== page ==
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The Last Sigh Of The Moor
by [?]

In 1492, nearly eight centuries after the conquest of Spain by the Arabs, their dominion ended in the surrender of the city of Granada by King Boabdil to the army of Ferdinand and Isabella. The empire of the Arab Moors had shrunk, year by year and century by century, before the steady advance of the Christians, until only the small kingdom of Granada remained. This, distracted by anarchy within and assailed by King Ferdinand with all the arts of statecraft and all the strength of arms, gradually decreased in dimensions, city after city, district after district, being lost, until only the single city of Granada remained.

This populous and powerful city would have proved very difficult to take by the ordinary methods of war, and could only have been subdued with great loss of life and expenditure of treasure. Ferdinand assailed it by a less costly and more exasperating method. Granada subsisted on the broad and fertile vega or plain surrounding it, a region marvellously productive in grain and fruits and rich in cattle and sheep. It was a cold-blooded and cruel system adopted by the Spanish monarch. He assailed the city through the vega. Disregarding the city, he marched his army into the plain at the time of harvest and so thoroughly destroyed its growing crops that the smiling and verdant expanse was left a scene of frightful desolation. This was not accomplished without sharp reprisals by the Moors, but the Spaniard persisted until he had converted the fruitful paradise into a hopeless desert, and then marched away, leaving the citizens to a winter of despair.

The next year he came again, encamped his army near the city, destroyed what little verdure remained near its walls, and waited calmly until famine and anarchy should force the citizens to yield. He attempted no siege. It was not necessary. He could safely trust to his terrible allies. The crowded city held out desperately while the summer passed and autumn moved on to winter’s verge, and then, with famine stalking through their streets and invading their homes, but one resource remained to the citizens,–surrender.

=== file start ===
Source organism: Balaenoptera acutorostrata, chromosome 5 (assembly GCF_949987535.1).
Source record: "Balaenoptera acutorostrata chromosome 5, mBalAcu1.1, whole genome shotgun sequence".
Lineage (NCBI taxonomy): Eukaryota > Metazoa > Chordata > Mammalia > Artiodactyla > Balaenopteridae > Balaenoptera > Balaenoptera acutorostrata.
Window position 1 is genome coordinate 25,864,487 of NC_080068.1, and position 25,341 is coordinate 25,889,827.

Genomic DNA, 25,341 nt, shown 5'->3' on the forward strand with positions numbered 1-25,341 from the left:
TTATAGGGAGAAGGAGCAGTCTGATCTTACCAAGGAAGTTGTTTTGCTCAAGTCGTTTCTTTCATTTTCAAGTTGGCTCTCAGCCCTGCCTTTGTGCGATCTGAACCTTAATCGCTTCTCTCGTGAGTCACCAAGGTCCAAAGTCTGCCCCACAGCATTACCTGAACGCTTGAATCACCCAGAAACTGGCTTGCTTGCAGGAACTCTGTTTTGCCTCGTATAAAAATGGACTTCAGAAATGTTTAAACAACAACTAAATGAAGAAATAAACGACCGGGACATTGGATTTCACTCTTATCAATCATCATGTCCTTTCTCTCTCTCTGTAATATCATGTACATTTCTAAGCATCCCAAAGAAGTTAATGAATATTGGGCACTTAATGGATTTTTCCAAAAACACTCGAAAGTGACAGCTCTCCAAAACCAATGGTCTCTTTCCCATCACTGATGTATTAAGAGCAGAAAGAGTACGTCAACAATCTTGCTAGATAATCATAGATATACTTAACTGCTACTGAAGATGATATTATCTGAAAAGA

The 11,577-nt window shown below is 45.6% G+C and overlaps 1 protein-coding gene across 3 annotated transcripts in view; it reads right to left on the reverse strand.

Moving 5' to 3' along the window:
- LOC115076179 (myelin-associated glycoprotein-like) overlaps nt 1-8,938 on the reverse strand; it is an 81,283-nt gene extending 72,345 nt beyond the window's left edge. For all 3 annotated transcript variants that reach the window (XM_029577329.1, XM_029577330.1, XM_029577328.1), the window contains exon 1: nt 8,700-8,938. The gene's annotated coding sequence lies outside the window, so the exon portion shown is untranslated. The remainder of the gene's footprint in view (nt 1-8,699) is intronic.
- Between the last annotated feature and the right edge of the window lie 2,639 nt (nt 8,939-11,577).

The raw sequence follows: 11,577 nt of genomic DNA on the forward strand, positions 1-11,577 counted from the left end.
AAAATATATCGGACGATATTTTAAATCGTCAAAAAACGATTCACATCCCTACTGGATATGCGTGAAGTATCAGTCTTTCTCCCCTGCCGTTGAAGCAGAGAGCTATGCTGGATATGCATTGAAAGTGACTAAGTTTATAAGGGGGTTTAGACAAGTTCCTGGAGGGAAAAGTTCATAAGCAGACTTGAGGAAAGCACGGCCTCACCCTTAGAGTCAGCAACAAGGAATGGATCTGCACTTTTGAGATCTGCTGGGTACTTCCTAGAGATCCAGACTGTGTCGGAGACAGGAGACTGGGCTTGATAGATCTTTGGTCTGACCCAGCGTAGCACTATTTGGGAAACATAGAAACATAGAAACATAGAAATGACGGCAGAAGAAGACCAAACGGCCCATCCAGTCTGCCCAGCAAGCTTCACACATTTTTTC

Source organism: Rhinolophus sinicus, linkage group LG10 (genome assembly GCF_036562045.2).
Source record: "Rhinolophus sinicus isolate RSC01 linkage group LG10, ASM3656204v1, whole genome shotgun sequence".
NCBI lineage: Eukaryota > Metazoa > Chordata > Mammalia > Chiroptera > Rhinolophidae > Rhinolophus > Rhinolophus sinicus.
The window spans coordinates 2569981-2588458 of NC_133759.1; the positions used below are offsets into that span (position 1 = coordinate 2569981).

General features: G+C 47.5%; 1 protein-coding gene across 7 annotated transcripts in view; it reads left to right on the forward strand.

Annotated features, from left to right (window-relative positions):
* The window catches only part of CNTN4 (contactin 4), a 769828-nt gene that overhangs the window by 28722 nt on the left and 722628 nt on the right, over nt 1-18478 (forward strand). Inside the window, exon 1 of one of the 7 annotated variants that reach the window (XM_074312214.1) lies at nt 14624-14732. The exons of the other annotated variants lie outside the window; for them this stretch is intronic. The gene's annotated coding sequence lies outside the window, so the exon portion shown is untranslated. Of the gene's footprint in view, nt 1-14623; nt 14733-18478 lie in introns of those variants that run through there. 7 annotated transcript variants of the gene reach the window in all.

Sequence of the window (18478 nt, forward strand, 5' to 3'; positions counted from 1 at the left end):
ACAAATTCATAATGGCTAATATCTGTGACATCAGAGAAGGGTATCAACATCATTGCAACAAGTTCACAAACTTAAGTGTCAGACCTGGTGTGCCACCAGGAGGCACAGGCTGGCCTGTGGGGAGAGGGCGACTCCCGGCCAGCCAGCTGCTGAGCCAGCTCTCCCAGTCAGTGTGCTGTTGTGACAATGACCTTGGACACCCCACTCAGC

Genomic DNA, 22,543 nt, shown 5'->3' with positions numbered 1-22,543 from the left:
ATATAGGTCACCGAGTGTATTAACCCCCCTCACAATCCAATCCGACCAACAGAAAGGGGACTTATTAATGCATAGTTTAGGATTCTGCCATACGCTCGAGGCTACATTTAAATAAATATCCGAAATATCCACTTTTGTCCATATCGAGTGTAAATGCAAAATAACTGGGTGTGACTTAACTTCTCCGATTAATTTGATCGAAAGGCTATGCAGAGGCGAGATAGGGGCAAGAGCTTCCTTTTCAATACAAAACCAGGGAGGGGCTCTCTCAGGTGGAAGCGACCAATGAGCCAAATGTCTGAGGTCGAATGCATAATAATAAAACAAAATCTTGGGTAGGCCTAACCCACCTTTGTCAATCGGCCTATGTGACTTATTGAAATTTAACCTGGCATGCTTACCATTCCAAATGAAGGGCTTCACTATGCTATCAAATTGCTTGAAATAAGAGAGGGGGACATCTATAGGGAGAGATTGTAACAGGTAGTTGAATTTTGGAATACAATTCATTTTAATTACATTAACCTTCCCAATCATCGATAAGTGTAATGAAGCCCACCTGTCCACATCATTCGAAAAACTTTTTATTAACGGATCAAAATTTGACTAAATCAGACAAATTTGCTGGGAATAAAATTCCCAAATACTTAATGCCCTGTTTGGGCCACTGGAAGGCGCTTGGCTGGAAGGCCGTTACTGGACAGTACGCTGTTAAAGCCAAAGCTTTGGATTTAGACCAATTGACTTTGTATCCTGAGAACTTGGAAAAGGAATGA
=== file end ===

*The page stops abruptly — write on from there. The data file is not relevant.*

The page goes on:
Ferdinand did not wish to distress too deeply the unhappy people. To obtain possession of the city on any terms was the one thought then in his mind. Harshness could come later, if necessary. Therefore, on the 25th of November, 1492, articles of capitulation were signed, under which the Moors of Granada were to retain all their possessions, be protected in their religious exercises, and governed by their own laws, which were to be administered by their own officials; the one unwelcome proviso being that they should become subjects of Spain. To Boabdil were secured all his rich estates and the patrimony of the crown, while he was to receive in addition thirty thousand castellanos in gold. Excellent terms, one would say, in view of the fact that Granada was at the mercy of Ferdinand, and might soon have been obliged to surrender unconditionally.

On the night preceding the surrender doleful lamentations filled the halls of the Alhambra, for the household of Boabdil were bidding a last farewell to that delightful abode. The most precious effects were hastily packed upon mules, and with tears and wailings the rich hangings and ornaments of the beautiful apartments were removed. Day had not yet dawned when a sorrowful cavalcade moved through an obscure postern gate of the palace and wound through a retired quarter of the city. It was the family of the deposed monarch, which he had sent off thus early to save them from possible scoffs and insults.

The sun had barely risen when three signal-guns boomed from the heights of the Alhambra, and the Christian army began its march across the vega. To spare the feelings of the citizens it was decided that the city should not be entered by its usual gates, and a special road had been opened leading to the Alhambra.